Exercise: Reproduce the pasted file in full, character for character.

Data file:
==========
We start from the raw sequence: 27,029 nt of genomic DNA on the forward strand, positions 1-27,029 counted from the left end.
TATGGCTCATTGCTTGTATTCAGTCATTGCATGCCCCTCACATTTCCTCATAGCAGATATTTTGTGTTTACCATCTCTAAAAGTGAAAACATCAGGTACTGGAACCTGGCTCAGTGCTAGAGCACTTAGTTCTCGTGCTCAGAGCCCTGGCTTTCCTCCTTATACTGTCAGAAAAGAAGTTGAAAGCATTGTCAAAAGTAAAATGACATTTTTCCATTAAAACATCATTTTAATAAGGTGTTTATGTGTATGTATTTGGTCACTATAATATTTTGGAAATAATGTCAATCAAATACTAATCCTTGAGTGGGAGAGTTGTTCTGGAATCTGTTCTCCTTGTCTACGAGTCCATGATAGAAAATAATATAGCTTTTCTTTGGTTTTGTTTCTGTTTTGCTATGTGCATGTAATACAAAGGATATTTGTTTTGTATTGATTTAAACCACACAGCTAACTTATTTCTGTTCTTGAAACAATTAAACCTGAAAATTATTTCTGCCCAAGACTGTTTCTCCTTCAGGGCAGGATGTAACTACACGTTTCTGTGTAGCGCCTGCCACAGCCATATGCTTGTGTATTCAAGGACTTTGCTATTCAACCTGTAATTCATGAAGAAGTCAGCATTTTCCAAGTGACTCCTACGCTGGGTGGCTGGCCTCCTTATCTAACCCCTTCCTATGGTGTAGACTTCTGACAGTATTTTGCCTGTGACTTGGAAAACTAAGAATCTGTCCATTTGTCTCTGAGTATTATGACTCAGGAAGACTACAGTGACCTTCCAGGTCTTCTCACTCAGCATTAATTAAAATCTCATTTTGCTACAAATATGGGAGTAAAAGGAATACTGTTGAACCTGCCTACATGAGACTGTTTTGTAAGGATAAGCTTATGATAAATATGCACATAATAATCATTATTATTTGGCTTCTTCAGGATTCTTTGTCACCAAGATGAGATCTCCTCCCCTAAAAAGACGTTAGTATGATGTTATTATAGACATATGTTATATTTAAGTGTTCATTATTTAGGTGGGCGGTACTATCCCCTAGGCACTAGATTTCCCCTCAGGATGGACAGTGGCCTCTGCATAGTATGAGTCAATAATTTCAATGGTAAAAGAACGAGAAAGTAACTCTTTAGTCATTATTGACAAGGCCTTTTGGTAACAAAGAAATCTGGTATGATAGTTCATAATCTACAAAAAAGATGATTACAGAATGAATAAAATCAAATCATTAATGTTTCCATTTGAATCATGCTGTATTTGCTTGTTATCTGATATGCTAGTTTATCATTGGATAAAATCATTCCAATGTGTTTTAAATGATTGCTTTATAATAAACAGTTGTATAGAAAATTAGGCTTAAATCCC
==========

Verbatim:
We start from the raw sequence: 27,029 nt of genomic DNA on the forward strand, positions 1-27,029 counted from the left end.
TATGGCTCATTGCTTGTATTCAGTCATTGCATGCCCCTCACATTTCCTCATAGCAGATATTTTGTGTTTACCATCTCTAAAAGTGAAAACATCAGGTACTGGAACCTGGCTCAGTGCTAGAGCACTTAGTTCTCGTGCTCAGAGCCCTGGCTTTCCTCCTTATACTGTCAGAAAAGAAGTTGAAAGCATTGTCAAAAGTAAAATGACATTTTTCCATTAAAACATCATTTTAATAAGGTGTTTATGTGTATGTATTTGGTCACTATAATATTTTGGAAATAATGTCAATCAAATACTAATCCTTGAGTGGGAGAGTTGTTCTGGAATCTGTTCTCCTTGTCTACGAGTCCATGATAGAAAATAATATAGCTTTTCTTTGGTTTTGTTTCTGTTTTGCTATGTGCATGTAATACAAAGGATATTTGTTTTGTATTGATTTAAACCACACAGCTAACTTATTTCTGTTCTTGAAACAATTAAACCTGAAAATTATTTCTGCCCAAGACTGTTTCTCCTTCAGGGCAGGATGTAACTACACGTTTCTGTGTAGCGCCTGCCACAGCCATATGCTTGTGTATTCAAGGACTTTGCTATTCAACCTGTAATTCATGAAGAAGTCAGCATTTTCCAAGTGACTCCTACGCTGGGTGGCTGGCCTCCTTATCTAACCCCTTCCTATGGTGTAGACTTCTGACAGTATTTTGCCTGTGACTTGGAAAACTAAGAATCTGTCCATTTGTCTCTGAGTATTATGACTCAGGAAGACTACAGTGACCTTCCAGGTCTTCTCACTCAGCATTAATTAAAATCTCATTTTGCTACAAATATGGGAGTAAAAGGAATACTGTTGAACCTGCCTACATGAGACTGTTTTGTAAGGATAAGCTTATGATAAATATGCACATAATAATCATTATTATTTGGCTTCTTCAGGATTCTTTGTCACCAAGATGAGATCTCCTCCCCTAAAAAGACGTTAGTATGATGTTATTATAGACATATGTTATATTTAAGTGTTCATTATTTAGGTGGGCGGTACTATCCCCTAGGCACTAGATTTCCCCTCAGGATGGACAGTGGCCTCTGCATAGTATGAGTCAATAATTTCAATGGTAAAAGAACGAGAAAGTAACTCTTTAGTCATTATTGACAAGGCCTTTTGGTAACAAAGAAATCTGGTATGATAGTTCATAATCTACAAAAAAGATGATTACAGAATGAATAAAATCAAATCATTAATGTTTCCATTTGAATCATGCTGTATTTGCTTGTTATCTGATATGCTAGTTTATCATTGGATAAAATCATTCCAATGTGTTTTAAATGATTGCTTTATAATAAACAGTTGTATAGAAAATTAGGCTTAAATCCC